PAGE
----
Once we have everyone, the drive from Sofia to Trigrad takes about three hours, but on the way we’ll stop at a few interesting lakes and places on the way, to stretch the legs and see who's in the air. [As of Sept 2019 we're looking into driving via a superb little village, Kosovo, on a slightly different road, which doesn't go past the lakes. It has preserved traditional architecture and a quintessential Rhodope feel.[
By evening, we’ll arrive in the small village of Trigrad, having driven up the spectacular Trigrad Gorge. The village is inhabited by Muslims who speak a Slavic dialect (Nb. in Greece and parts of Bulgaria they are referred to as “Pomaks”, but whilst one will see this in writing, some Bulgarian Muslims do not consider themselves to be Pomak) and have a rich and interesting culture on what is now the border region between Bulgaria, Greece and Turkey. Visitors to other parts of the Balkans will find that these communities, like many Balkan Muslims, have lived alongside their Christian neighbours peacefully for many centuries. Some of them join celebrations for Christians feasts, and churches and mosques are often built next to each other in the village.
Our hotel is normally the lovely Arkan Han, which is just outside the village and with incredible views for breakfast.
Overnight Trigrad village http://arkantours.com/bg/page/complex
Trigrad Gorge & Devil’s Throat Cave
After an early-ish breakfast, we will visit the stunning Trigrad Gorge. Words and photos here can’t describe it. The narrow gorge makes the cliffs seem even higher and more imposing. They tower over the river below and a local subspecies of black pine (Pinus nigra) grow out of the rocks at angles, seemingly without any soil for their roots. Whilst we are there we cannot help but stand in awe before nature’s magnificent grandeur.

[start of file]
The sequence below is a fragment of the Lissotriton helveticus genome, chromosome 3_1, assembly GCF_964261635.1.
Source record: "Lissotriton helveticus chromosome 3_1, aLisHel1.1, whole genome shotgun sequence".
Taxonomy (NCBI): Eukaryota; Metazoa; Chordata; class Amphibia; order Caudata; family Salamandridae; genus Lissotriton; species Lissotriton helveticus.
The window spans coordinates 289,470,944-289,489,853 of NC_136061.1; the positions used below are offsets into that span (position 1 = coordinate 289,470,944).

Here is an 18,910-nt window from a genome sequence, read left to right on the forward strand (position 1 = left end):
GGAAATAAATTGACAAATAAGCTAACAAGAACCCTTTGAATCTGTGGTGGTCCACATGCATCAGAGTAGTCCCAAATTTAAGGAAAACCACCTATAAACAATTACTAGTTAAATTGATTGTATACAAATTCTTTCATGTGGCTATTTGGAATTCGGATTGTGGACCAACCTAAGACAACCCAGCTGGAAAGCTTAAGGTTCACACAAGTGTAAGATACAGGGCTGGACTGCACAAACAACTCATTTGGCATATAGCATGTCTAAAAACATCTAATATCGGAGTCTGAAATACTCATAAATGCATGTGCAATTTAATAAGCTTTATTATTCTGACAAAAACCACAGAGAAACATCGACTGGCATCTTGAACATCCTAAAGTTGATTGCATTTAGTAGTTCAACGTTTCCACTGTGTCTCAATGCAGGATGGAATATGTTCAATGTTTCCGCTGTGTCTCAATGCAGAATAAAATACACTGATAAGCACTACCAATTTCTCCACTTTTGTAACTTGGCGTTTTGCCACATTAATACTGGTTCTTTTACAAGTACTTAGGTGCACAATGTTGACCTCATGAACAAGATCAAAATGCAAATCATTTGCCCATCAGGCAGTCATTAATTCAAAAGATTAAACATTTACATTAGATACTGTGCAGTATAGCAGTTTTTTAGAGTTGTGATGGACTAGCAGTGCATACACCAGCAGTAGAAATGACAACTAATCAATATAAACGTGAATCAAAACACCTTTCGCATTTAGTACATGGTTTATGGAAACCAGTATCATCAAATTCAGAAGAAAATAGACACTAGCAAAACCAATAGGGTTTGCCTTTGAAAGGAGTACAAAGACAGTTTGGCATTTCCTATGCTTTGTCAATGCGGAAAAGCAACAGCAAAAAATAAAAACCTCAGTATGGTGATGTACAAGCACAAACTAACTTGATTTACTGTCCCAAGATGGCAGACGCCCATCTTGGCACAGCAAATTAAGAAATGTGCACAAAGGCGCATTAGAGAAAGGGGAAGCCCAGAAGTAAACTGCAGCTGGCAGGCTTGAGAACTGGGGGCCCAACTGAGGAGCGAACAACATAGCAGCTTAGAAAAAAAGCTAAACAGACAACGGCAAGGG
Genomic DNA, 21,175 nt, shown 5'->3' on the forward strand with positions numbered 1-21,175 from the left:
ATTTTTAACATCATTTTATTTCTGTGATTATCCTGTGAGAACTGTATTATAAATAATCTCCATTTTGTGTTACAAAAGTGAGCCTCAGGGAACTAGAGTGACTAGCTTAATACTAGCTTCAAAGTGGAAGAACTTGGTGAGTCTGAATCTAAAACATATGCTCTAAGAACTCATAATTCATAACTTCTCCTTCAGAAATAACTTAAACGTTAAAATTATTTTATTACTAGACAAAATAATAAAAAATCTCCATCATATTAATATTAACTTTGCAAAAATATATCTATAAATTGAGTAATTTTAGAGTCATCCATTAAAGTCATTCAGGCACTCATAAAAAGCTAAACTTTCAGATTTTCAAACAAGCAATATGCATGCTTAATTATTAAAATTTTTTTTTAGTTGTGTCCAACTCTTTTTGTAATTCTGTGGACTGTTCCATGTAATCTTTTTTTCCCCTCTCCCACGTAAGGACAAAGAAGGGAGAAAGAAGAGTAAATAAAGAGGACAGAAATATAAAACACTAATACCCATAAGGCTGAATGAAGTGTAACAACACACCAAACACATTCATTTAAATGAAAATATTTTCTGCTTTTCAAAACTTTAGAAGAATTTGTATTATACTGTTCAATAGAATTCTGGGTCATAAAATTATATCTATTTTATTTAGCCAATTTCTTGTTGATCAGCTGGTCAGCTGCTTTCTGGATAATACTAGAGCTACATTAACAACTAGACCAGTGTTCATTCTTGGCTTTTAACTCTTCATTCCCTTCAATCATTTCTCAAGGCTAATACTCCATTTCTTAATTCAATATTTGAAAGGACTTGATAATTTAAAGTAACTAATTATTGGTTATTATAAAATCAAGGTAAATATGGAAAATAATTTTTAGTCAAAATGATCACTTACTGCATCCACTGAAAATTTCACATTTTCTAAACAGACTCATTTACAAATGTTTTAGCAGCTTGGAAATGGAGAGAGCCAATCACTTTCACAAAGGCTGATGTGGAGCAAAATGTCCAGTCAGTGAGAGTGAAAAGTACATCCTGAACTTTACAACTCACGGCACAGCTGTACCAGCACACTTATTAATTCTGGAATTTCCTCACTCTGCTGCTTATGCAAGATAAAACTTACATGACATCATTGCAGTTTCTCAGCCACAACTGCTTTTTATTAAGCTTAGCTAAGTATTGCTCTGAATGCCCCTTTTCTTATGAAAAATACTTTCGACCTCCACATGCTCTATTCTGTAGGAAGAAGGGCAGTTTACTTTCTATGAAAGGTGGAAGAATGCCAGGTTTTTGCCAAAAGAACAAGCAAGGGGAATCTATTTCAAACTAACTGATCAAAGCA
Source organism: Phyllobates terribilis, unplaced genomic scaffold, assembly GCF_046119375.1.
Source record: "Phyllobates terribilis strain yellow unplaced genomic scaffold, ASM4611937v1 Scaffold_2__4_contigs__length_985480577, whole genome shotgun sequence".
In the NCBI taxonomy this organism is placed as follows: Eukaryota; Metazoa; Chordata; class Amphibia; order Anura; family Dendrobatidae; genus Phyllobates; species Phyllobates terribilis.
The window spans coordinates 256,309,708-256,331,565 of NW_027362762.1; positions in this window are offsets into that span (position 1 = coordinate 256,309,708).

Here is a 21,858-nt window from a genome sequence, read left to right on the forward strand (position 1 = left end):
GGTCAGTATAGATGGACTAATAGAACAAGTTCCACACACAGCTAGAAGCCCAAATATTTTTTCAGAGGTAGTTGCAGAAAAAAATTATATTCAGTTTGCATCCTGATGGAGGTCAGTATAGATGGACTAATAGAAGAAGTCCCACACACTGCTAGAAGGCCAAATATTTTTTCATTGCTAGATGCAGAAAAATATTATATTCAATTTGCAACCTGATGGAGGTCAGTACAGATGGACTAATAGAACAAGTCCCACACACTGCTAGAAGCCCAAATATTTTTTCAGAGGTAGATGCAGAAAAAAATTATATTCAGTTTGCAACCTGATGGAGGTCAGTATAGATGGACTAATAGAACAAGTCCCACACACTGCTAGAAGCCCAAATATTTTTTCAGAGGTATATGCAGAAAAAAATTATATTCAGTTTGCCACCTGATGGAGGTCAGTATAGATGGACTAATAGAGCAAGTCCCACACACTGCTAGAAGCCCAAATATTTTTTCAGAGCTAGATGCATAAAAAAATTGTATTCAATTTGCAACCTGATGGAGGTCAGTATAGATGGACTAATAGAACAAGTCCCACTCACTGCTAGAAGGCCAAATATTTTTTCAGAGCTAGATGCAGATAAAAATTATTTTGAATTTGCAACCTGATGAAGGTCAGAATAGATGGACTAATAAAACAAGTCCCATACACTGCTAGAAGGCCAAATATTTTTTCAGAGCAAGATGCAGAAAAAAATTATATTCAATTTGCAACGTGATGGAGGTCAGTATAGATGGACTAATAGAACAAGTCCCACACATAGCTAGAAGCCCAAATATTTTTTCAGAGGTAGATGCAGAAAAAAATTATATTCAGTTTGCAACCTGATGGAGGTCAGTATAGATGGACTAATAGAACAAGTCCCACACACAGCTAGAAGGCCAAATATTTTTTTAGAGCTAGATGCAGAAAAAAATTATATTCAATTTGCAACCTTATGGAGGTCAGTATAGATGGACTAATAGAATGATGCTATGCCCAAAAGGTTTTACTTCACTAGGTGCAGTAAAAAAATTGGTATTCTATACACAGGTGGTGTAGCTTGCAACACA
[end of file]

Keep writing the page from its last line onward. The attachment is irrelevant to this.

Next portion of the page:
The gorge is a popular site for wallcreeper, a difficult bird to see, but they nest here and with patience, we hope to see one flap past and flash its dazzling red feathers. Easier will be the pallid swift, Eurasian crag martin, red-rumped swallow, white-throated dipper, black redstart and ring ouzel. Some groups see the spotted nutcracker in the gorge too.
Walking along the Trigrad gorge, we’ll arrive at the Devil’s Throat cave, which, since ancient times, has been told to be the place where Orpheus descended into the underworld to search for his beloved Euredice. We will visit the cave (which shouldn’t be busy in April, but if it is, we may go to a neighbouring cave in the next gorge) and will make a short stop for lunch at local mountain hut to taste delicious local trout. We’ve a good friend and beekeeper here, who depending on his day, tries to join us for lunch and a discussion of bears.